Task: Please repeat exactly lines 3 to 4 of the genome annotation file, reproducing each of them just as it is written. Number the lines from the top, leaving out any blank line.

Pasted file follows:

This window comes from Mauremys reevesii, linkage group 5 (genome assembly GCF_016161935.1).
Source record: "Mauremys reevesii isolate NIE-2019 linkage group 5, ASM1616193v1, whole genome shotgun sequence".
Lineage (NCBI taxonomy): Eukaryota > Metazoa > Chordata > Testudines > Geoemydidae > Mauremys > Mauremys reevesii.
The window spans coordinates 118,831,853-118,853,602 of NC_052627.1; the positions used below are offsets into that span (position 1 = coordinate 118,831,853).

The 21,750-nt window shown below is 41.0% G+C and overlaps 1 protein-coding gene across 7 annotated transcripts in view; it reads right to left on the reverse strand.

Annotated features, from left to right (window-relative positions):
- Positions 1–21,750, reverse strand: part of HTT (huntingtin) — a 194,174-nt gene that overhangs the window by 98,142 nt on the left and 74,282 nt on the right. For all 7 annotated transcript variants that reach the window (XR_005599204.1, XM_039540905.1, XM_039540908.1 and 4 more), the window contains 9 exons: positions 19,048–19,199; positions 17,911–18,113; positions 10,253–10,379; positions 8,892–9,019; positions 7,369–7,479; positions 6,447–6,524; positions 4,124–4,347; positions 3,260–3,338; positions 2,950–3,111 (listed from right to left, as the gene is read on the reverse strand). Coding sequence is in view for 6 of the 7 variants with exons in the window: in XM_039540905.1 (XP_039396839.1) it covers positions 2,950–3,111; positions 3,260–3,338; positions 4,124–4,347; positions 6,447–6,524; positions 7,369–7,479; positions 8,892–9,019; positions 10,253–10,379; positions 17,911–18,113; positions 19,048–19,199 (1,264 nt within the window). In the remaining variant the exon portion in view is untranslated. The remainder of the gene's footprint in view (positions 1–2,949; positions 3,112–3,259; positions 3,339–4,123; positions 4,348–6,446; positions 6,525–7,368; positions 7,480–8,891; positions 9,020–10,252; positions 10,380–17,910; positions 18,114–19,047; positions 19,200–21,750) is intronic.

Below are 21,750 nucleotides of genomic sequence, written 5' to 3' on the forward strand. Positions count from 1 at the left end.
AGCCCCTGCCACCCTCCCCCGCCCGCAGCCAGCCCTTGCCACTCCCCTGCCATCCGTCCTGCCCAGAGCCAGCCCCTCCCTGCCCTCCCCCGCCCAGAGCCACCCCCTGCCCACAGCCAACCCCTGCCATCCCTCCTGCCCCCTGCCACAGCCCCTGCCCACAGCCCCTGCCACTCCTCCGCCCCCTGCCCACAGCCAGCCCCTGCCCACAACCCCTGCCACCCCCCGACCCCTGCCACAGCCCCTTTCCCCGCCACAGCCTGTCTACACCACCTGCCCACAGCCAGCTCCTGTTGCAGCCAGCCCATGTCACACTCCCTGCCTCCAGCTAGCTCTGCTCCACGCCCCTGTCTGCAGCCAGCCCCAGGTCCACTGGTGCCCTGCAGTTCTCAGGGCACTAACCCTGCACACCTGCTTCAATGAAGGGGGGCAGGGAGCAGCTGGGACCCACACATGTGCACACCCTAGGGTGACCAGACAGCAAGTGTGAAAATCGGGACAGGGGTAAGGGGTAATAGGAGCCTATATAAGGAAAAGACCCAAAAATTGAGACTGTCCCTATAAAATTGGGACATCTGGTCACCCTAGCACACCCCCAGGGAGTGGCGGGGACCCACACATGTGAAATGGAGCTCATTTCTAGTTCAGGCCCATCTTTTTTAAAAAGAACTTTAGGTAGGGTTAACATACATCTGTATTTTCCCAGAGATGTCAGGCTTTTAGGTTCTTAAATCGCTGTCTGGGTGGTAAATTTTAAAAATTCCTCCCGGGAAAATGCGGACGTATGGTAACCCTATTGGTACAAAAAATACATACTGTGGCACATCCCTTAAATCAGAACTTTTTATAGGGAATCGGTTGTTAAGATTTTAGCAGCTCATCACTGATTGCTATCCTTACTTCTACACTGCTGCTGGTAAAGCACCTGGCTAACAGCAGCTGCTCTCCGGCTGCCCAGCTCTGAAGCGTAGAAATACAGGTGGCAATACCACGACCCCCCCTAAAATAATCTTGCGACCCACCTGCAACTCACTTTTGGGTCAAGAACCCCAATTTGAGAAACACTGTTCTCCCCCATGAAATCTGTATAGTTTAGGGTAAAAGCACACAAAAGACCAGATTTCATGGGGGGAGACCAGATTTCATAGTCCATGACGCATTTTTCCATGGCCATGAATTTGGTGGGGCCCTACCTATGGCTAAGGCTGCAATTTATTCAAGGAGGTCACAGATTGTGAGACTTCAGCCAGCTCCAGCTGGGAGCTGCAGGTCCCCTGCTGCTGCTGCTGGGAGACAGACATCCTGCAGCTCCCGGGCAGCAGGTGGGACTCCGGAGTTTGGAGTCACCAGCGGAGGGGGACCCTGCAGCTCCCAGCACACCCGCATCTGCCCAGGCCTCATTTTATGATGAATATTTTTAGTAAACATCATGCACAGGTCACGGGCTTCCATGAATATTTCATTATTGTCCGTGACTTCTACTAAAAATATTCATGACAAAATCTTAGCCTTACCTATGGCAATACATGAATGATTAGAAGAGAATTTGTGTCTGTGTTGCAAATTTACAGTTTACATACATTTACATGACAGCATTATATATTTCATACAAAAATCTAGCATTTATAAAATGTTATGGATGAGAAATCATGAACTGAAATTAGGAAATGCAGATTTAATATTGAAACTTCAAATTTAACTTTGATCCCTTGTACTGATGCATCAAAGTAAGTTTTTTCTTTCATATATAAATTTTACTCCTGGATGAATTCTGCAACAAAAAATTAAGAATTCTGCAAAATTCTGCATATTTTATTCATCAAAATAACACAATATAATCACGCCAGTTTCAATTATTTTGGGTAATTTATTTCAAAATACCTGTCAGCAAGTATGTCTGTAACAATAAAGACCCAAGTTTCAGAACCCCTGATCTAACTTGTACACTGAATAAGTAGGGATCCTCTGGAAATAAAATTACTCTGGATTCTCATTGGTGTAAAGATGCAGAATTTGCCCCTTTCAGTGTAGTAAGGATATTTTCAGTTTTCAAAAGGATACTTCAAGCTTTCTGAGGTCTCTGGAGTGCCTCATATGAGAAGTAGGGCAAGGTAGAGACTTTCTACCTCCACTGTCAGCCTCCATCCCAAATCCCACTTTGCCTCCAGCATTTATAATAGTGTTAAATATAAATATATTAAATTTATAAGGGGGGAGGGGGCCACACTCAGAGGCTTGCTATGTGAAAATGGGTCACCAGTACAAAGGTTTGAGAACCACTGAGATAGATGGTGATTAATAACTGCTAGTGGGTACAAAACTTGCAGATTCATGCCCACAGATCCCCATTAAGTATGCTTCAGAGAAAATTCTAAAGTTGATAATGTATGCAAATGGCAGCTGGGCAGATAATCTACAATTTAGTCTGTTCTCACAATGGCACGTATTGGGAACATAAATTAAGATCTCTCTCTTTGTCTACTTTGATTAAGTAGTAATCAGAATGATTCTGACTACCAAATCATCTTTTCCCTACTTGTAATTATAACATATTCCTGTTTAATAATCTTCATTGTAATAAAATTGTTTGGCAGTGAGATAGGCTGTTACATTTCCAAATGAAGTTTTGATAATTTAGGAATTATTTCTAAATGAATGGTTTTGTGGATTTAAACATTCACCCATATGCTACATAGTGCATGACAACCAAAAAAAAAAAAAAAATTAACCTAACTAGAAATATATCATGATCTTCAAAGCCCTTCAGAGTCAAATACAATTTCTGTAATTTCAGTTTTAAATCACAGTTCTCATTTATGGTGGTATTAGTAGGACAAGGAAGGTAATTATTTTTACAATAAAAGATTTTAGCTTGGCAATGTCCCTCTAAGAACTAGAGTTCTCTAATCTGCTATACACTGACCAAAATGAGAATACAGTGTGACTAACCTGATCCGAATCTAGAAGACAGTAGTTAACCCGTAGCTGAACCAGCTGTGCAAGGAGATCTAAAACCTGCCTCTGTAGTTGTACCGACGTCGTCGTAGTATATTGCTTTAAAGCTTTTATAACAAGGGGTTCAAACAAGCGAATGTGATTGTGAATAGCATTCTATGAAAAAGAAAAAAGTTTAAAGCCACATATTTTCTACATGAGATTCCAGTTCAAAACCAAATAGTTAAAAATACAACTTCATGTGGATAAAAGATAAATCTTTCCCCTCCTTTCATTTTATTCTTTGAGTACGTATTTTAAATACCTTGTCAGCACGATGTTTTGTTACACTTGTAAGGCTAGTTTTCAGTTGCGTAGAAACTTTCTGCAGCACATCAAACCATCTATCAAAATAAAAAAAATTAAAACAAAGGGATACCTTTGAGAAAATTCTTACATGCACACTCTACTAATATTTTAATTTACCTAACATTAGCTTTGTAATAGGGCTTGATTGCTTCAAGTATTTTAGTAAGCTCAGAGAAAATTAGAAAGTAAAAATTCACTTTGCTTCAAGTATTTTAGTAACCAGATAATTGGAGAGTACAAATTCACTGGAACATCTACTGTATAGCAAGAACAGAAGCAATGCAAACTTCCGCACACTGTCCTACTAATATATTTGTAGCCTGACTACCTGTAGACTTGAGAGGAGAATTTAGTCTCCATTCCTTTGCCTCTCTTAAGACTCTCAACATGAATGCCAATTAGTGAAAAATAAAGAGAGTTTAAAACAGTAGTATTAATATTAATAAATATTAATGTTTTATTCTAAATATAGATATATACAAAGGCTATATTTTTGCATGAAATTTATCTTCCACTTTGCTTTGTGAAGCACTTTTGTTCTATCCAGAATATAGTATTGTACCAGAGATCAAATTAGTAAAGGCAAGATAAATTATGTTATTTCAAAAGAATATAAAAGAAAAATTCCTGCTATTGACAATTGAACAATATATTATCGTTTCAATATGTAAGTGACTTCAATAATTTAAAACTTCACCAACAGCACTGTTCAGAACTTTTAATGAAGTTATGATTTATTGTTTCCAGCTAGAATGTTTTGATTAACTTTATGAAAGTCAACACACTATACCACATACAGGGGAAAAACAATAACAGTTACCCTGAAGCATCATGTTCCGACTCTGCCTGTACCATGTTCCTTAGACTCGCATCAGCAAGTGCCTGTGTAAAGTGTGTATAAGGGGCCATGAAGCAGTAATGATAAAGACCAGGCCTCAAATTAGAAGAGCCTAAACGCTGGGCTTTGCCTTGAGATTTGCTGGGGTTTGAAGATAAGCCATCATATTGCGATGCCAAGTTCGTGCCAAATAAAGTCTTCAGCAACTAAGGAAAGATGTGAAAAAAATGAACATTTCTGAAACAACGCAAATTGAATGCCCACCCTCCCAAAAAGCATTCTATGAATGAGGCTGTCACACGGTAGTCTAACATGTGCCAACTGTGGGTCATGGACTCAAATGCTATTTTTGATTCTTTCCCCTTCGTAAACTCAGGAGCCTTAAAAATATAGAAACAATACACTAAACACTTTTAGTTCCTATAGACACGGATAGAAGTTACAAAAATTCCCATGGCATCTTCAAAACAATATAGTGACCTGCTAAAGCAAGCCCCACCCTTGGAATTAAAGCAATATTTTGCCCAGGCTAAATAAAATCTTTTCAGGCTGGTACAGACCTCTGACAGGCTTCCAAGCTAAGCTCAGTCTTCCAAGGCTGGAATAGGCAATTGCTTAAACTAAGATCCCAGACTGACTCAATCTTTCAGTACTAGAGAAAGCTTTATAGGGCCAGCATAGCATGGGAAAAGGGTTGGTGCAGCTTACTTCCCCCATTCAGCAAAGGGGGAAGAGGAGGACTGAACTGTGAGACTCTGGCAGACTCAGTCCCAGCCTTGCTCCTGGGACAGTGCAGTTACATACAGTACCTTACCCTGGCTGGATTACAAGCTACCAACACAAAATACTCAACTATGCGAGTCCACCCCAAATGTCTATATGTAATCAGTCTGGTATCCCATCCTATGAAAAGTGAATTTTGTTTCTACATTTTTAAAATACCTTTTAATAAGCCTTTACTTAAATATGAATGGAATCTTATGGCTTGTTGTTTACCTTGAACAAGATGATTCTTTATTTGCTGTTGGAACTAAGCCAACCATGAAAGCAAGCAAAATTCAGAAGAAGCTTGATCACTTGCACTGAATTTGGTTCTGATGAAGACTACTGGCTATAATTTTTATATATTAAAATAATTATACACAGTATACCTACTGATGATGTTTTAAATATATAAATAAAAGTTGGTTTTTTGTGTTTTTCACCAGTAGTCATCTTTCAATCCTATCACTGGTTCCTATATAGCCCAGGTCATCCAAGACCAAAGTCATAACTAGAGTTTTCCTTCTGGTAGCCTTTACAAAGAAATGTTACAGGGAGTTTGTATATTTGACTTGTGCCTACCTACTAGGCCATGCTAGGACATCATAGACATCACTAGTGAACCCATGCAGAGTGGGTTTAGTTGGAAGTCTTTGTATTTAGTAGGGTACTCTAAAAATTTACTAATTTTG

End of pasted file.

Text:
Lineage (NCBI taxonomy): Eukaryota > Metazoa > Chordata > Testudines > Geoemydidae > Mauremys > Mauremys reevesii.
The window spans coordinates 118,831,853-118,853,602 of NC_052627.1; the positions used below are offsets into that span (position 1 = coordinate 118,831,853).